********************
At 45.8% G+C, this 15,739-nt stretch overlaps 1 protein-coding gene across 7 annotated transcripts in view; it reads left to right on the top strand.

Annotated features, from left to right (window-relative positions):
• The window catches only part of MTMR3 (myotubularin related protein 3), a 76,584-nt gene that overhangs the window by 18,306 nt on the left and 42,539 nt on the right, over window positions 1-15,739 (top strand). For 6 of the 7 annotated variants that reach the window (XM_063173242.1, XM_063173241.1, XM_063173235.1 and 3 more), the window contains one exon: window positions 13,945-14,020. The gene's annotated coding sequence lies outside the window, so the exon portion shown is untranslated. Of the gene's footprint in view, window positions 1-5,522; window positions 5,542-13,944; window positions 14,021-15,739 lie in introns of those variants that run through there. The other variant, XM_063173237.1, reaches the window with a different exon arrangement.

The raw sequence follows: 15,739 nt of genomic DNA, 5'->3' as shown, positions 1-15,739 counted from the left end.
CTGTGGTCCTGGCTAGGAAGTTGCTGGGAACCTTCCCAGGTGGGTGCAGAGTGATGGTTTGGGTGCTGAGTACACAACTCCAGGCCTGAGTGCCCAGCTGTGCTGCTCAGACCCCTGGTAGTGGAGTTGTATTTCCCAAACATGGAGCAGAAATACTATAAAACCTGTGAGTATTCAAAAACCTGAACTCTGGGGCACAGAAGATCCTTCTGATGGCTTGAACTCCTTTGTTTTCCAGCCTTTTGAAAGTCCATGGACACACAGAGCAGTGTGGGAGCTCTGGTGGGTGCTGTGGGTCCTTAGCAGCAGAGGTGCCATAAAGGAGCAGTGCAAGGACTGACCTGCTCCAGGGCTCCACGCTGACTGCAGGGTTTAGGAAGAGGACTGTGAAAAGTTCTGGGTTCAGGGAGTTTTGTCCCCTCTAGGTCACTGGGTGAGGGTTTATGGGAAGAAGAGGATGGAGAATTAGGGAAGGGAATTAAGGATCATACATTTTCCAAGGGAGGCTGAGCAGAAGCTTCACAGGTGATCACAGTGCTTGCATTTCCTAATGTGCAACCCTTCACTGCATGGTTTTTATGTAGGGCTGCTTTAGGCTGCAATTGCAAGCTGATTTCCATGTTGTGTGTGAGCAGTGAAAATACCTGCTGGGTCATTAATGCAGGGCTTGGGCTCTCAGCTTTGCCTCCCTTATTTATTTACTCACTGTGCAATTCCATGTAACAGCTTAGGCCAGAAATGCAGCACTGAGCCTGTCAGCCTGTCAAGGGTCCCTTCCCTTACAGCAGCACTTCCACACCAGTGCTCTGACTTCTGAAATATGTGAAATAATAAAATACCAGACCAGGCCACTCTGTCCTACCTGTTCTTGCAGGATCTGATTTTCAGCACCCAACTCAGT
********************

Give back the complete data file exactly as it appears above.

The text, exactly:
At 45.8% G+C, this 15,739-nt stretch overlaps 1 protein-coding gene across 7 annotated transcripts in view; it reads left to right on the top strand.

Annotated features, from left to right (window-relative positions):
• The window catches only part of MTMR3 (myotubularin related protein 3), a 76,584-nt gene that overhangs the window by 18,306 nt on the left and 42,539 nt on the right, over window positions 1-15,739 (top strand). For 6 of the 7 annotated variants that reach the window (XM_063173242.1, XM_063173241.1, XM_063173235.1 and 3 more), the window contains one exon: window positions 13,945-14,020. The gene's annotated coding sequence lies outside the window, so the exon portion shown is untranslated. Of the gene's footprint in view, window positions 1-5,522; window positions 5,542-13,944; window positions 14,021-15,739 lie in introns of those variants that run through there. The other variant, XM_063173237.1, reaches the window with a different exon arrangement.

The raw sequence follows: 15,739 nt of genomic DNA, 5'->3' as shown, positions 1-15,739 counted from the left end.
CTGTGGTCCTGGCTAGGAAGTTGCTGGGAACCTTCCCAGGTGGGTGCAGAGTGATGGTTTGGGTGCTGAGTACACAACTCCAGGCCTGAGTGCCCAGCTGTGCTGCTCAGACCCCTGGTAGTGGAGTTGTATTTCCCAAACATGGAGCAGAAATACTATAAAACCTGTGAGTATTCAAAAACCTGAACTCTGGGGCACAGAAGATCCTTCTGATGGCTTGAACTCCTTTGTTTTCCAGCCTTTTGAAAGTCCATGGACACACAGAGCAGTGTGGGAGCTCTGGTGGGTGCTGTGGGTCCTTAGCAGCAGAGGTGCCATAAAGGAGCAGTGCAAGGACTGACCTGCTCCAGGGCTCCACGCTGACTGCAGGGTTTAGGAAGAGGACTGTGAAAAGTTCTGGGTTCAGGGAGTTTTGTCCCCTCTAGGTCACTGGGTGAGGGTTTATGGGAAGAAGAGGATGGAGAATTAGGGAAGGGAATTAAGGATCATACATTTTCCAAGGGAGGCTGAGCAGAAGCTTCACAGGTGATCACAGTGCTTGCATTTCCTAATGTGCAACCCTTCACTGCATGGTTTTTATGTAGGGCTGCTTTAGGCTGCAATTGCAAGCTGATTTCCATGTTGTGTGTGAGCAGTGAAAATACCTGCTGGGTCATTAATGCAGGGCTTGGGCTCTCAGCTTTGCCTCCCTTATTTATTTACTCACTGTGCAATTCCATGTAACAGCTTAGGCCAGAAATGCAGCACTGAGCCTGTCAGCCTGTCAAGGGTCCCTTCCCTTACAGCAGCACTTCCACACCAGTGCTCTGACTTCTGAAATATGTGAAATAATAAAATACCAGACCAGGCCACTCTGTCCTACCTGTTCTTGCAGGATCTGATTTTCAGCACCCAACTCAGT